Jack Brown: What the 1997 archives reveal about Blair, Livingstone and the creation of London’s mayoralty

Jack Brown: What the 1997 archives reveal about Blair, Livingstone and the creation of London’s mayoralty

Last week’s National Archives release of Prime Minister’s Office files from 1997 cover New Labour’s early decisions in government, including establishing the Greater London Authority and its directly-elected Mayor. No new information has emerged, but it is fascinating to see the Prime Minister’s notes in the margins – the particular turns of phrase used by frustrated advisers, the colour behind the decision-making process.

The development of the mayoralty, including the process leading up to the referendum of 7 May 1998 asking Londoners whether they wanted one, was driven primarily by Nick Raynsford, parliamentary under-secretary in Deputy Prime Minister John Prescott’s Department for the Environment, Transport and the Regions. What do the files reveal about Tony Blair’s thinking when the fruits of Raynsford’s hard work crosses his desk?

Some of the “could have beens” are quite fun. The Blair government was insistent that the new Londonwide body should not have tax-raising powers. Raynsford’s proposals to fund the GLA by taking private car parking fees from the boroughs would have led to a very different relationship between the two layers of government. Equally, his enthusiasm for housing the GLA in the City of London Corporation’s ancient Guildhall would have given the mayoralty a very different feel.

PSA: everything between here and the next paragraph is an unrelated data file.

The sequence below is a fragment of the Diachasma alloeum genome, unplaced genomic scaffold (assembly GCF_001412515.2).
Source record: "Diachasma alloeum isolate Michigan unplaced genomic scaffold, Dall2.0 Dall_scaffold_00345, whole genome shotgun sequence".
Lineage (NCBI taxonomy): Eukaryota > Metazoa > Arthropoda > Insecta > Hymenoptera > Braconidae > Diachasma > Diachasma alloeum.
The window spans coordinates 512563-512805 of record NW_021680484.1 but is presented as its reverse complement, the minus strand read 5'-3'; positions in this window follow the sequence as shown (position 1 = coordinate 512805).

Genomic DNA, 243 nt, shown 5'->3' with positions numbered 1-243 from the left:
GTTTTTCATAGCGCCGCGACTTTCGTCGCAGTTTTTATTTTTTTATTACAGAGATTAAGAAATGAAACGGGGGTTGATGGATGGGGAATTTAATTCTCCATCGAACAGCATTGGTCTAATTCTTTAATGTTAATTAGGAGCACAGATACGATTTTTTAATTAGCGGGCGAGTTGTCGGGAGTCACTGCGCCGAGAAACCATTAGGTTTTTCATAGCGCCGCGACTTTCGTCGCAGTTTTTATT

The City had indicated that it would be open to the idea. Perhaps we can guess why: Labour had, until recently, been committed to abolishing the Corporation entirely. New Labour’s position was much gentler – “we basically want to leave it alone though we would like to see it reforming the way it elects its members” – although the papers reveal that in June 1997 Prescott was still asking why the government couldn’t simply just abolish it.

A GLA based in the Guildhall certainly wouldn’t have helped with drawing a clear line between the upcoming ‘Mayor of London’ position and the much older Lord Mayor of the City of London, with origins in the 12th century. This potential source of confusion was a concern even for those outside of the City. I enjoyed Raynsford’s letter to Peter Mandelson, who had been lobbied by Lord Levene, to assure him that the public would be able to distinguish between the two.

It was decided early on that any potential request from the City to change the name of the new post to ‘Mayor of Greater London’ would be swiftly rejected – it just sounded rubbish in comparison. Blair’s political adviser Pat McFadden suggested Somerset House as an alternative home for the GLA in order to send a message to Londoners that it was a London-wide body, distinct from the City. This would also have given the GLA quite a different feel.

The Prime Minister’s early response to the GLA’s proposed role was explained in May. The government sought to avoid recreating the Greater London Council, abolished by the Thatcher government in 1986, and envisaged instead a primarily strategic body, with service provision remaining primarily with the boroughs. Blair’s note said simply: “Don’t understand this”. Another, in McFadden’s handwriting asked: ‘If it does not provide services, how does it influence the decisions that boroughs make?”. Arguably, this question has not been definitively answered to this day.